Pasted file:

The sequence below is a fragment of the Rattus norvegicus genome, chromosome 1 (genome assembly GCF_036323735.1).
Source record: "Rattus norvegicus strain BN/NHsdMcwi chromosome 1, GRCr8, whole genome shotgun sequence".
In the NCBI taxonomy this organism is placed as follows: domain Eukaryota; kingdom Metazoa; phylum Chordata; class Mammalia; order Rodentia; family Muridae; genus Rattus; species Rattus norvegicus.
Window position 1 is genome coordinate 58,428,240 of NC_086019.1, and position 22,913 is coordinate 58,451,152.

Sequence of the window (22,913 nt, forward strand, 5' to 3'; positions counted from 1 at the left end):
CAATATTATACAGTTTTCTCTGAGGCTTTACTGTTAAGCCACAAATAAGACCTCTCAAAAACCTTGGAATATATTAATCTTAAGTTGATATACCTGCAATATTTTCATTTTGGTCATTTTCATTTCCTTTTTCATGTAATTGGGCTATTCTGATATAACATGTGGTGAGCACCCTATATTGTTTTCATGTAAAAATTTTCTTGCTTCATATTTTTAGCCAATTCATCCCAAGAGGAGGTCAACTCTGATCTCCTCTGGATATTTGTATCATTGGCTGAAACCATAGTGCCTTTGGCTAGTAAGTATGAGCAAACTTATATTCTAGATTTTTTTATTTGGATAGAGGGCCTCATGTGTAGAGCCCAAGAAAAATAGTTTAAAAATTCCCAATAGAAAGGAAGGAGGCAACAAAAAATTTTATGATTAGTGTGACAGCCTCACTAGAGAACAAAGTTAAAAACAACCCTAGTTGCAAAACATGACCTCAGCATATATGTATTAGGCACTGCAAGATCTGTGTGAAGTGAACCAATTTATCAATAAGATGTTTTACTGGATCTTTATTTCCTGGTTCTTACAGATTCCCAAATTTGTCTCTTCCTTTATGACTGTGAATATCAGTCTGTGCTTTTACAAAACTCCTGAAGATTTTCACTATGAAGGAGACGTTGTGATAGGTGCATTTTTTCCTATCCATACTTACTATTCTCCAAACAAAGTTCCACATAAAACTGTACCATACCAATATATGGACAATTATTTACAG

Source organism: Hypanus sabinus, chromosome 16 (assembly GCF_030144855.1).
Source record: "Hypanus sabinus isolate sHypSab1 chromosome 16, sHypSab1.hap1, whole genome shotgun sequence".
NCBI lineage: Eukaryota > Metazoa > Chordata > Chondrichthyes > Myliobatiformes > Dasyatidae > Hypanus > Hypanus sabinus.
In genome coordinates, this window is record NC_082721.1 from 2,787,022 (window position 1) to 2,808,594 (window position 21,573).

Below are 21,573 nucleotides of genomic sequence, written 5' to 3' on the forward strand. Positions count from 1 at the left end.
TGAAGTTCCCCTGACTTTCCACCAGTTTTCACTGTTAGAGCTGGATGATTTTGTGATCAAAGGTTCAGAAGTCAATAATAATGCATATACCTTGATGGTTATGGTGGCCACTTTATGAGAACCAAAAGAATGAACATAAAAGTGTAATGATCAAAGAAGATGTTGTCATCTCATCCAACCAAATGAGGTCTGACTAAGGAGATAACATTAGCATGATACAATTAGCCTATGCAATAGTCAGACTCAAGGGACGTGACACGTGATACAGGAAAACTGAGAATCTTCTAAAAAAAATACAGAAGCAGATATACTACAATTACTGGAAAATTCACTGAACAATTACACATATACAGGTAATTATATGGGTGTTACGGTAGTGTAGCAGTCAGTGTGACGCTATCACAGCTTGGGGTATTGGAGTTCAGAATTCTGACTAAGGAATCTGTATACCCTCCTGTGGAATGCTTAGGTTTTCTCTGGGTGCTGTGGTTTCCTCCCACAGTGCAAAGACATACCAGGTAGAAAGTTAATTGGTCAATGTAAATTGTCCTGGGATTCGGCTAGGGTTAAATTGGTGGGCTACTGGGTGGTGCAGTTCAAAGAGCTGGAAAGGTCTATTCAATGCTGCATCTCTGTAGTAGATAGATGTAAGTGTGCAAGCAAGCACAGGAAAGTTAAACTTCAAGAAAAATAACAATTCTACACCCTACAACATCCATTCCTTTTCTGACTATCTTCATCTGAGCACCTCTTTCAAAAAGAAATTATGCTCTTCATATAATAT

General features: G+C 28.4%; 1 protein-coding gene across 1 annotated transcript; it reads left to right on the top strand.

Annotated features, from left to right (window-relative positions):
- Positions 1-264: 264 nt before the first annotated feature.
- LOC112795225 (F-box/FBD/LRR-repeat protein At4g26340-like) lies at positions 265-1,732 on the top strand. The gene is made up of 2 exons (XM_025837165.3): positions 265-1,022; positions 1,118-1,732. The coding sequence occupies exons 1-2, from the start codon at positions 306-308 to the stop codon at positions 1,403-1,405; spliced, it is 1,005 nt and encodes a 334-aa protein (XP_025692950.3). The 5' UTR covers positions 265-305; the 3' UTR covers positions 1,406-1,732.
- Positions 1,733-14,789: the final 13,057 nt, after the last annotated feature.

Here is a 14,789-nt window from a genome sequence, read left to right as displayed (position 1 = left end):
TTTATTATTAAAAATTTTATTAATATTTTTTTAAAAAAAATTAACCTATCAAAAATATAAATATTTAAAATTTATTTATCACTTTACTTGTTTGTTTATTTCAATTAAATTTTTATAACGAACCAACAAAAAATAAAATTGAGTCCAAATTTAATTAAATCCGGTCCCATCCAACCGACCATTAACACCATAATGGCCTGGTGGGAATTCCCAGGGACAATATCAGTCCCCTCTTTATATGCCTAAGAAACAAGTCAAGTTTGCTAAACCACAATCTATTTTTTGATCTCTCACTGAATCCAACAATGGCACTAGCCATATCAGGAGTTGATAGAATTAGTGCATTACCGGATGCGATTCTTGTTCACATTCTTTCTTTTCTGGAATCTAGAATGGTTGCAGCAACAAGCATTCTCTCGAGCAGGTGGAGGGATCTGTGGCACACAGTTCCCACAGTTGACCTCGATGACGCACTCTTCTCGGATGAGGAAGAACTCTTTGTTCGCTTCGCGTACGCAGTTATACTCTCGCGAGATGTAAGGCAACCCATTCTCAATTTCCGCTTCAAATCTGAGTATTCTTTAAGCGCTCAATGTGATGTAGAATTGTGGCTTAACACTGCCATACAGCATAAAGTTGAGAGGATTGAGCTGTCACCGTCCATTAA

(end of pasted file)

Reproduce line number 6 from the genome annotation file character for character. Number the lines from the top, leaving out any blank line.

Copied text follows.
CAATATTATACAGTTTTCTCTGAGGCTTTACTGTTAAGCCACAAATAAGACCTCTCAAAAACCTTGGAATATATTAATCTTAAGTTGATATACCTGCAATATTTTCATTTTGGTCATTTTCATTTCCTTTTTCATGTAATTGGGCTATTCTGATATAACATGTGGTGAGCACCCTATATTGTTTTCATGTAAAAATTTTCTTGCTTCATATTTTTAGCCAATTCATCCCAAGAGGAGGTCAACTCTGATCTCCTCTGGATATTTGTATCATTGGCTGAAACCATAGTGCCTTTGGCTAGTAAGTATGAGCAAACTTATATTCTAGATTTTTTTATTTGGATAGAGGGCCTCATGTGTAGAGCCCAAGAAAAATAGTTTAAAAATTCCCAATAGAAAGGAAGGAGGCAACAAAAAATTTTATGATTAGTGTGACAGCCTCACTAGAGAACAAAGTTAAAAACAACCCTAGTTGCAAAACATGACCTCAGCATATATGTATTAGGCACTGCAAGATCTGTGTGAAGTGAACCAATTTATCAATAAGATGTTTTACTGGATCTTTATTTCCTGGTTCTTACAGATTCCCAAATTTGTCTCTTCCTTTATGACTGTGAATATCAGTCTGTGCTTTTACAAAACTCCTGAAGATTTTCACTATGAAGGAGACGTTGTGATAGGTGCATTTTTTCCTATCCATACTTACTATTCTCCAAACAAAGTTCCACATAAAACTGTACCATACCAATATATGGACAATTATTTACAG